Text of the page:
The Thief franchise is not new. In fact, the first in the series, Thief: The Dark Project was a founding father of the idea of stealth mechanics in gameplay, and at the time of its release, spun heads in much the same way that the pioneering works of a new art style would. And, in the spirit of our modern age, the series has received a reboot.
The difficulty of any resurrection of a series is in comparison. The aged sentinels of gaming slammed their basement doors in protest of the idea, certain that this new incarnation could never match the originals. Ironically, however, even the young and unschooled were picking apart the new Thief in comparison, not to its origins, but to 2012’s Dishonored, a recent champion of the stealth genre.
The similarities are too strong to dismiss as coincidence; both games are set in dark, fantastic parodies of Victorian England, tinged with steampunk innovation and eldritch abominations. Dishonored was inspired by the elder members of the Thief legacy, yet had the creativity to make the idea all its own, creating one of the most memorable and melancholic settings in the recent history of video games.
The new Thief, however, is left with an inferiority complex beset from all sides. It must be as good as the original, and as good as Dishonored, or face shame and inadequacy from the public. Sadly, it just doesn’t make it. The new game is beset by small plagues and mechanical failings, and only straddles the line between “decent” and “mediocre.”
Glitches are not uncommon. Sound is problematic (a terrible contrast to the original, which was showered in praise for its immersive sound), it often cuts out, replays inappropriately, and in one bizarre occurrence, came out muffled and drowned, sounding as though the player was underwater, or perhaps had an inner ear infection. The occasional slide or unresponsive control can be devastating to a player trying to remain stealthy, and ruin gameplay. The worst offender was an entire side quest that, when started, immediately sent me back to another area, effectively making it impossible.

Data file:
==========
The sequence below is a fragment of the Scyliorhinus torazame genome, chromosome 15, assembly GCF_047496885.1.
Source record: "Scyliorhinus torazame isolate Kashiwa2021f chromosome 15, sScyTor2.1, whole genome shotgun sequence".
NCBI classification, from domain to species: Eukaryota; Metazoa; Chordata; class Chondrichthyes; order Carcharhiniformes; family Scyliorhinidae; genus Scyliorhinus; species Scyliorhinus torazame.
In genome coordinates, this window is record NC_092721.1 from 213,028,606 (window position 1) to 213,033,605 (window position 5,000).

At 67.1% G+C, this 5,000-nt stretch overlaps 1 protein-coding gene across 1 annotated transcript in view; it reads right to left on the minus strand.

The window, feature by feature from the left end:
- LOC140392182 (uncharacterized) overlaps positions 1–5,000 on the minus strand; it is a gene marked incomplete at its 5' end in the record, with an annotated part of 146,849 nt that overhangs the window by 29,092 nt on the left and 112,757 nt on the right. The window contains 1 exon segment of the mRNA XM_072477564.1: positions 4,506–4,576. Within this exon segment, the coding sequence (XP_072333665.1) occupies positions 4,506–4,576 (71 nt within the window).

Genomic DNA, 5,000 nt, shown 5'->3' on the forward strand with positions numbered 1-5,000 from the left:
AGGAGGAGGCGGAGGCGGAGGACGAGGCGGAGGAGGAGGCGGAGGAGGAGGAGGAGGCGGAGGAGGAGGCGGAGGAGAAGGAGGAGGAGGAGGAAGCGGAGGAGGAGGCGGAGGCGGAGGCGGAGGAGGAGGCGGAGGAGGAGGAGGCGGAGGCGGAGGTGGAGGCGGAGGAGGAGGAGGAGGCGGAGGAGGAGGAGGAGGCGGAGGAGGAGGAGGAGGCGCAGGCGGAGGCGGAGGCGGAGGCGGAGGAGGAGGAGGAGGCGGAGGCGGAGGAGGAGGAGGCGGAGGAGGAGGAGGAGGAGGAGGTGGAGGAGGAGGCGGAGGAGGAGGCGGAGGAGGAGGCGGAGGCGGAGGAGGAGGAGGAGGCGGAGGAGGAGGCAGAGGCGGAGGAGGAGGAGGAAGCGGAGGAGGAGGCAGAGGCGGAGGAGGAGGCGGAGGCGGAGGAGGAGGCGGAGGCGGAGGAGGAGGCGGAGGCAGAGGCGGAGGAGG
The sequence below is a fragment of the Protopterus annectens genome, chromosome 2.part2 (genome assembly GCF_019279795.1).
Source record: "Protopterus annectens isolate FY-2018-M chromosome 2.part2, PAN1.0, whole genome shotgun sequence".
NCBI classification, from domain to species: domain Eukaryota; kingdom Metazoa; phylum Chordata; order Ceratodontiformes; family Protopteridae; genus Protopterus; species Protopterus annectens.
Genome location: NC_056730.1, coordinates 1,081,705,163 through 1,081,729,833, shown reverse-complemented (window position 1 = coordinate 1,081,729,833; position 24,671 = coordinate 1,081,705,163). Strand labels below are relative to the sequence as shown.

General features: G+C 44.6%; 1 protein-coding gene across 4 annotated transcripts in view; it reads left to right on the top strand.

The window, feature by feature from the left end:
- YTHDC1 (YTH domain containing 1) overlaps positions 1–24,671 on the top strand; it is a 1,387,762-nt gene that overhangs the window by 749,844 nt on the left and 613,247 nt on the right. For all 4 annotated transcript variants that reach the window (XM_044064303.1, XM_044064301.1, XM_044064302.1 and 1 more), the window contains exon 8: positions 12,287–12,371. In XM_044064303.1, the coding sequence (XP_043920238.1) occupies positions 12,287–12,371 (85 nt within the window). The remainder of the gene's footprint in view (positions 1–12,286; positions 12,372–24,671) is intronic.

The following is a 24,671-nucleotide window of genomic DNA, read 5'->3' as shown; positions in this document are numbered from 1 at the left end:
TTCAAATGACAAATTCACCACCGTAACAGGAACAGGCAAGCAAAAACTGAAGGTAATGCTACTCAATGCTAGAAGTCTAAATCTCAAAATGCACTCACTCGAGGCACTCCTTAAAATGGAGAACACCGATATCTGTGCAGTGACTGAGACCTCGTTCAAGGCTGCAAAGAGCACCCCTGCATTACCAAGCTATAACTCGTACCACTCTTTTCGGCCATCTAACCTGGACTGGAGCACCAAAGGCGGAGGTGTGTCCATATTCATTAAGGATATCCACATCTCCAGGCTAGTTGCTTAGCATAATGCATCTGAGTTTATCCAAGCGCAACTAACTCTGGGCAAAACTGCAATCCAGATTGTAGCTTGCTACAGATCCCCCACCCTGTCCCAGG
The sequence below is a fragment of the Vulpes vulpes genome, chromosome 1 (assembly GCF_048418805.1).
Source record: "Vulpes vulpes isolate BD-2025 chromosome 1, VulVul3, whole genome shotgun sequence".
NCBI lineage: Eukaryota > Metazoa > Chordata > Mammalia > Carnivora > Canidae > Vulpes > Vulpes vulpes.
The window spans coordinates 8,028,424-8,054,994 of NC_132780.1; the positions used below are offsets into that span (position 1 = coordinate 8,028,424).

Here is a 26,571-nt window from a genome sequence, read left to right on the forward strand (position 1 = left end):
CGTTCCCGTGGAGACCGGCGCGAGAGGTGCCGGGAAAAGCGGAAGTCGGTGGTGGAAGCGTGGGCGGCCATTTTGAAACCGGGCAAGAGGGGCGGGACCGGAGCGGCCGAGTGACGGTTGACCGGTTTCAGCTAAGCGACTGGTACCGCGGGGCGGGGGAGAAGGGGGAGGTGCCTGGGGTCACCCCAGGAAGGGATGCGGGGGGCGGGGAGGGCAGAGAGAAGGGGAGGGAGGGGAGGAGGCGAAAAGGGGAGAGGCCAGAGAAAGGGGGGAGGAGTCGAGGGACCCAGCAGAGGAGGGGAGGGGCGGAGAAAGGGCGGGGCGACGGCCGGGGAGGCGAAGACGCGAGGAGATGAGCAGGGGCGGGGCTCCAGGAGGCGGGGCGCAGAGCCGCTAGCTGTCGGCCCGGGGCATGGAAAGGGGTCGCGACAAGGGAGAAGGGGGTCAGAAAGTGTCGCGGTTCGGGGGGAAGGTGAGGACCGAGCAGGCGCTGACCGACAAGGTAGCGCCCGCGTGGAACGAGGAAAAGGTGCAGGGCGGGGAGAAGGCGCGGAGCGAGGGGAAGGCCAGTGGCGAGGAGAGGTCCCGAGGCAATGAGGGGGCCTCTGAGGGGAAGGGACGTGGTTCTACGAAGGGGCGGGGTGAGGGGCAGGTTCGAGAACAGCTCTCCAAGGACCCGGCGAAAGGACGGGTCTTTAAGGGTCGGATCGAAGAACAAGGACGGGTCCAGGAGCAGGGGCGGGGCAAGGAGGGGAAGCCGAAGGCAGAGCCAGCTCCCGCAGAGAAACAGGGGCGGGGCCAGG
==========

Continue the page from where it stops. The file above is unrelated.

But there are broader concerns. The next-generation graphics give you little immersion for their terrible cost: forcing you to navigate in small cells, and making you go through stilted travel sequences and loading screens frequently. The storyline-progressing missions themselves often lose the legendary flair of Thief, that trap-dodging, guard leading, loot snatching rhythm, and instead seem to focus on exploration and minute items left unguarded.
But despite the laundry list of issues, there is greatness trapped inside the new Thief, which occasionally shines. The atmosphere is frequently intense, and the landscapes, especially later in the game, give full immersion into the game’s dark zeitgeist. The patience and planning of making a situation work out can create a sense of satisfaction that’s reminiscent of the best of the stealth genre. And, in fidelity to the series, Thief appeals to the magpie inside all of us, demanding to take every shiny object in sight.
Ultimately, Thief is not a bad choice for those who want to play a stealth game, but I’d feel irresponsible recommending it to anyone new to the genre, as though afraid I’d scare them away from it entirely. I’d advise them to try Dishonored instead.